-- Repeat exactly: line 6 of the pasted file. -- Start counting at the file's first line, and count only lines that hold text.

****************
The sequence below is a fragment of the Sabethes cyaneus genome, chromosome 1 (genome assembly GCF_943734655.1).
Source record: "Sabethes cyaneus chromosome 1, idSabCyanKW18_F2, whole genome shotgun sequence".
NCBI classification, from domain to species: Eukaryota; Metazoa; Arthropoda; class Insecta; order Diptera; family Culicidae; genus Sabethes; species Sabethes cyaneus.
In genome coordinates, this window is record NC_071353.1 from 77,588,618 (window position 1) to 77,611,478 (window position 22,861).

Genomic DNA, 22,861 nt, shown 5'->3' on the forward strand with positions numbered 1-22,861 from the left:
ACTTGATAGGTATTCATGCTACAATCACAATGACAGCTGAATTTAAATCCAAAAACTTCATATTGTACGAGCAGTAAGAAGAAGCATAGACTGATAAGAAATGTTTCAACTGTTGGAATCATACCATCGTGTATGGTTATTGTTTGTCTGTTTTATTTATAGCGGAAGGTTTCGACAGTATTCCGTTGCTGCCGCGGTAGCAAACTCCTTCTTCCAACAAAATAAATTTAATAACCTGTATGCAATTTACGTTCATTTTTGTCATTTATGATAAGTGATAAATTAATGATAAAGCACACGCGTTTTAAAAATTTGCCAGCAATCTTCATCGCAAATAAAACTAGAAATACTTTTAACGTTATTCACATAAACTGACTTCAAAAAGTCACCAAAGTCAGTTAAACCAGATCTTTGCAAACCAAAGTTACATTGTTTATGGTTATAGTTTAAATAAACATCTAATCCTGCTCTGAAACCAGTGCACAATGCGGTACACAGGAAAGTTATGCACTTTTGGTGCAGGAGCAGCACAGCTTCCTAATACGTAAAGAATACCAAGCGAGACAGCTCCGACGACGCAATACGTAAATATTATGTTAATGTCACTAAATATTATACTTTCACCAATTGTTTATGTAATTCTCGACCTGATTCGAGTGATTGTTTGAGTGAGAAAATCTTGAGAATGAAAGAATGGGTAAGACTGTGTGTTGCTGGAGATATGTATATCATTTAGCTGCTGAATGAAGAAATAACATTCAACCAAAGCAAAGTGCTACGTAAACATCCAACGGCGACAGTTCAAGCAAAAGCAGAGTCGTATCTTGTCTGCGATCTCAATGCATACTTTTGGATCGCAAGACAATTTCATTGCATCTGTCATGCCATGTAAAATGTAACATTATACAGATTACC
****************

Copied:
ACTTGATAGGTATTCATGCTACAATCACAATGACAGCTGAATTTAAATCCAAAAACTTCATATTGTACGAGCAGTAAGAAGAAGCATAGACTGATAAGAAATGTTTCAACTGTTGGAATCATACCATCGTGTATGGTTATTGTTTGTCTGTTTTATTTATAGCGGAAGGTTTCGACAGTATTCCGTTGCTGCCGCGGTAGCAAACTCCTTCTTCCAACAAAATAAATTTAATAACCTGTATGCAATTTACGTTCATTTTTGTCATTTATGATAAGTGATAAATTAATGATAAAGCACACGCGTTTTAAAAATTTGCCAGCAATCTTCATCGCAAATAAAACTAGAAATACTTTTAACGTTATTCACATAAACTGACTTCAAAAAGTCACCAAAGTCAGTTAAACCAGATCTTTGCAAACCAAAGTTACATTGTTTATGGTTATAGTTTAAATAAACATCTAATCCTGCTCTGAAACCAGTGCACAATGCGGTACACAGGAAAGTTATGCACTTTTGGTGCAGGAGCAGCACAGCTTCCTAATACGTAAAGAATACCAAGCGAGACAGCTCCGACGACGCAATACGTAAATATTATGTTAATGTCACTAAATATTATACTTTCACCAATTGTTTATGTAATTCTCGACCTGATTCGAGTGATTGTTTGAGTGAGAAAATCTTGAGAATGAAAGAATGGGTAAGACTGTGTGTTGCTGGAGATATGTATATCATTTAGCTGCTGAATGAAGAAATAACATTCAACCAAAGCAAAGTGCTACGTAAACATCCAACGGCGACAGTTCAAGCAAAAGCAGAGTCGTATCTTGTCTGCGATCTCAATGCATACTTTTGGATCGCAAGACAATTTCATTGCATCTGTCATGCCATGTAAAATGTAACATTATACAGATTACC